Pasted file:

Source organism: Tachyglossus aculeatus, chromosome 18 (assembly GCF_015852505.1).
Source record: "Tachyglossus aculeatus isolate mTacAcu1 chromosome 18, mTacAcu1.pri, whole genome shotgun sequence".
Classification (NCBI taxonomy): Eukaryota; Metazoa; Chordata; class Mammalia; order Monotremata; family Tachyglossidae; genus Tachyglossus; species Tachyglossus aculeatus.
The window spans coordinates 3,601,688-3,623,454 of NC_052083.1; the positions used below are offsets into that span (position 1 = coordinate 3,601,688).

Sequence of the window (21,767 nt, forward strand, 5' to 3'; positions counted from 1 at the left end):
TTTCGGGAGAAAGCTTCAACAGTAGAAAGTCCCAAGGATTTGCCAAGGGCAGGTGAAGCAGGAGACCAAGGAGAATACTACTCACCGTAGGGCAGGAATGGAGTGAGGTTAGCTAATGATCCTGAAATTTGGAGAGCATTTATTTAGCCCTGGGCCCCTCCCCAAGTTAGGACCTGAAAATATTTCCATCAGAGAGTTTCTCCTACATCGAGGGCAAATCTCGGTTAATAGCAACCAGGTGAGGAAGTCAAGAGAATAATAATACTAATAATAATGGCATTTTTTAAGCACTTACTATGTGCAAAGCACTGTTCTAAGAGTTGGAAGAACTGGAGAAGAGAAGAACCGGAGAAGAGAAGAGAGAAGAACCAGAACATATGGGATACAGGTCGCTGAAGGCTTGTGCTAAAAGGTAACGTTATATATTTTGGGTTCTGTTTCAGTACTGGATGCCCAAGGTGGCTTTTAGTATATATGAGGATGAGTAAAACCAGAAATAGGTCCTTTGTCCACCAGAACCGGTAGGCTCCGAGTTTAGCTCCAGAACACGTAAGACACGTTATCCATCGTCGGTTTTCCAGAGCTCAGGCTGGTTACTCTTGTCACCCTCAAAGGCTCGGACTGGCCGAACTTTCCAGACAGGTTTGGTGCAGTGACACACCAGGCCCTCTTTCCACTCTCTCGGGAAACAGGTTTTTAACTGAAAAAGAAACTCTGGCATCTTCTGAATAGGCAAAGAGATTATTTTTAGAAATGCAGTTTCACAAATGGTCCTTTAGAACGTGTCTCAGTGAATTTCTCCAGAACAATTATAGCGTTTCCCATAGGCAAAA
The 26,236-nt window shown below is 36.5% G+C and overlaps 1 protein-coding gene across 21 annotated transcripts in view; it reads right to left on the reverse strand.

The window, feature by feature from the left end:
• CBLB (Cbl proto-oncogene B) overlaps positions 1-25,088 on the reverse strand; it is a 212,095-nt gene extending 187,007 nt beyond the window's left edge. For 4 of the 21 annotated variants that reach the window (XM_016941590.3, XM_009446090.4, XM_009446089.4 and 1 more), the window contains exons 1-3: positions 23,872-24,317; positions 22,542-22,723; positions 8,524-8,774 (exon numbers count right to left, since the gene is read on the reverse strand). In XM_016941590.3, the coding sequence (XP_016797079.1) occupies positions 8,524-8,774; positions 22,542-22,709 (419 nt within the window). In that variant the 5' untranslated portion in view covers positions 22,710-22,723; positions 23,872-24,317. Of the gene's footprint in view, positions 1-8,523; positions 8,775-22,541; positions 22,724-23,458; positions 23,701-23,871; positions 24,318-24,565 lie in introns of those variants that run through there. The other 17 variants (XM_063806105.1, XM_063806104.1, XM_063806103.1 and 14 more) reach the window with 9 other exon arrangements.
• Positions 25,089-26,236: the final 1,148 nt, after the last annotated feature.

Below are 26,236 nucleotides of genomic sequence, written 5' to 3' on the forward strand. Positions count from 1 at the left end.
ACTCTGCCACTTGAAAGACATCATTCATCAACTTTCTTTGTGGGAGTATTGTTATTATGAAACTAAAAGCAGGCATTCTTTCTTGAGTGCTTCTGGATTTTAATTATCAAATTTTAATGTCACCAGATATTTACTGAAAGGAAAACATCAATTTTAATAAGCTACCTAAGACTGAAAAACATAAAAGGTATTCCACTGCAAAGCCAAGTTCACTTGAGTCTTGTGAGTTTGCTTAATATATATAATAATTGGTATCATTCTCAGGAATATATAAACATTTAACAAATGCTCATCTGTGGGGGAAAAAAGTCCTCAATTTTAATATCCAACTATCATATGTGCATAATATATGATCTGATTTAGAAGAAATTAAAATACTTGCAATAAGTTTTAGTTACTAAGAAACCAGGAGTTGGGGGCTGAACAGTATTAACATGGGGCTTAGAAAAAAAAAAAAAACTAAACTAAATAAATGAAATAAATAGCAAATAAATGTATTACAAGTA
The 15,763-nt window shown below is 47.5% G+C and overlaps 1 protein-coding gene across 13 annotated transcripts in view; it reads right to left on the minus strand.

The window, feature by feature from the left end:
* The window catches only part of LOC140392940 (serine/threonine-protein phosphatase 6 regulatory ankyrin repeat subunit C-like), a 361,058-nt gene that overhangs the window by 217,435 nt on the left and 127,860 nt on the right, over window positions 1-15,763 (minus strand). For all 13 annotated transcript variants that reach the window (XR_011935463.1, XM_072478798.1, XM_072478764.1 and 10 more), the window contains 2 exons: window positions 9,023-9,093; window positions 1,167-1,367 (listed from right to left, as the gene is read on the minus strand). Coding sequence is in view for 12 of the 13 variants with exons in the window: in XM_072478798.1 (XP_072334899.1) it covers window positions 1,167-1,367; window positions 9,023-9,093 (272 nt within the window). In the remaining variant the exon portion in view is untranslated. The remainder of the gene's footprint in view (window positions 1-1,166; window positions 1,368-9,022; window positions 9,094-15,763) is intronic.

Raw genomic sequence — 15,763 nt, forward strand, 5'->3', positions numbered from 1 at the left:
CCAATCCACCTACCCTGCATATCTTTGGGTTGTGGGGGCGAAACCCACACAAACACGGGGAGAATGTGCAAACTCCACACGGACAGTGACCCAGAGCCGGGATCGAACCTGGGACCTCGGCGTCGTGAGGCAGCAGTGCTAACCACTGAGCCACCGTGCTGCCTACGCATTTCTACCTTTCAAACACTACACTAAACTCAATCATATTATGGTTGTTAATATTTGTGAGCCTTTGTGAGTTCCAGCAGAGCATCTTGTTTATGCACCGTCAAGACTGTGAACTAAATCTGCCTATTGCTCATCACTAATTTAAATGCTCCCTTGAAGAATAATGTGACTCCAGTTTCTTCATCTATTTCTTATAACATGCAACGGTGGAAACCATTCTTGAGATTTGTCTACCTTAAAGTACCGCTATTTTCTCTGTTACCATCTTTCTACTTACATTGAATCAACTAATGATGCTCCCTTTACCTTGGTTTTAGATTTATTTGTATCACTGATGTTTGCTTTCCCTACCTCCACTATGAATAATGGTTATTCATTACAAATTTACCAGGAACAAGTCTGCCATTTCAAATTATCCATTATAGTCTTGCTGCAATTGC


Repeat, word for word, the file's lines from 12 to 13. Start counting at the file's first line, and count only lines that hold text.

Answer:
ACTCTGCCACTTGAAAGACATCATTCATCAACTTTCTTTGTGGGAGTATTGTTATTATGAAACTAAAAGCAGGCATTCTTTCTTGAGTGCTTCTGGATTTTAATTATCAAATTTTAATGTCACCAGATATTTACTGAAAGGAAAACATCAATTTTAATAAGCTACCTAAGACTGAAAAACATAAAAGGTATTCCACTGCAAAGCCAAGTTCACTTGAGTCTTGTGAGTTTGCTTAATATATATAATAATTGGTATCATTCTCAGGAATATATAAACATTTAACAAATGCTCATCTGTGGGGGAAAAAAGTCCTCAATTTTAATATCCAACTATCATATGTGCATAATATATGATCTGATTTAGAAGAAATTAAAATACTTGCAATAAGTTTTAGTTACTAAGAAACCAGGAGTTGGGGGCTGAACAGTATTAACATGGGGCTTAGAAAAAAAAAAAAAACTAAACTAAATAAATGAAATAAATAGCAAATAAATGTATTACAAGTA
The 15,763-nt window shown below is 47.5% G+C and overlaps 1 protein-coding gene across 13 annotated transcripts in view; it reads right to left on the minus strand.